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Curr Biol. 2003 Oct 28;13(21):1876-81.

Arthropod-like expression patterns of engrailed and wingless in the annelid Platynereis dumerilii suggest a role in segment formation.

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Centre de Génétique Moléculaire, Centre National de la Recherche Scientifique, UPR 2167, 1 avenue de la terrasse, 91190 Gif sur Yvette, France.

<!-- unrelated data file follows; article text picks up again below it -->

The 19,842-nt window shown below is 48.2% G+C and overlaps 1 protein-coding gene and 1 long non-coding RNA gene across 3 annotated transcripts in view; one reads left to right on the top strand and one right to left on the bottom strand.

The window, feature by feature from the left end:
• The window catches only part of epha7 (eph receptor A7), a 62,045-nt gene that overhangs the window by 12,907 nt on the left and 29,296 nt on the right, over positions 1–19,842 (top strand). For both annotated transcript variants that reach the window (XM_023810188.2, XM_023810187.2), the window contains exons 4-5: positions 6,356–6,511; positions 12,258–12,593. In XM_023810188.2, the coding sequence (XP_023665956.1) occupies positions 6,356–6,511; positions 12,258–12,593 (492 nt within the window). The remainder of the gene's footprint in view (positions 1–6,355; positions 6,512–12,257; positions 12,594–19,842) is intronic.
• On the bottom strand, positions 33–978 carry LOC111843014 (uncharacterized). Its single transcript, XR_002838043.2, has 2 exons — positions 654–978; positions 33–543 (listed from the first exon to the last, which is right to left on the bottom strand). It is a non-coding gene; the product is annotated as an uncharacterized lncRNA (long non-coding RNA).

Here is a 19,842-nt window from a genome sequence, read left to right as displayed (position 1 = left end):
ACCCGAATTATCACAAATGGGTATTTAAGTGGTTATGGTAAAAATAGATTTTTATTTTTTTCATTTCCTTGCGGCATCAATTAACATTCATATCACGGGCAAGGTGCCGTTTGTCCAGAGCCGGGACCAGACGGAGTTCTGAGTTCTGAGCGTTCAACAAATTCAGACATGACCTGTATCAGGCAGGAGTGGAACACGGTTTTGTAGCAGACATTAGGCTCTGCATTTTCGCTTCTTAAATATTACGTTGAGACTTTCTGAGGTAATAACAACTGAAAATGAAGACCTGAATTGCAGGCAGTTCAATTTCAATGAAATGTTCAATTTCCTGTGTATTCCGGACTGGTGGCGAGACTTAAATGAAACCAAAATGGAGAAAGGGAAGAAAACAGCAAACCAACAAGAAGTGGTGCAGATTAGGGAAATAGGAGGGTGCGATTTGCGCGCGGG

The origin of animal segmentation, the periodic repetition of anatomical structures along the anteroposterior axis, is a long-standing issue that has been recently revived by comparative developmental genetics. In particular, a similar extensive morphological segmentation (or metamerism) is commonly recognized in annelids and arthropods. Mostly based on this supposedly homologous segmentation, these phyla have been united for a long time into the clade Articulata. However, recent phylogenetic analysis dismissed the Articulata and thus challenged the segmentation homology hypothesis. Here, we report the expression patterns of genes orthologous to the arthropod segmentation genes engrailed and wingless in the annelid Platynereis dumerilii. In Platynereis, engrailed and wingless are expressed in continuous ectodermal stripes on either side of the segmental boundary before, during, and after its formation; this expression pattern suggests that these genes are involved in segment formation. The striking similarities of engrailed and wingless expressions in Platynereis and arthropods may be due to evolutionary convergence or common heritage. In agreement with similarities in segment ontogeny and morphological organization in arthropods and annelids, we interpret our results as molecular evidence of a segmented ancestor of protostomes.

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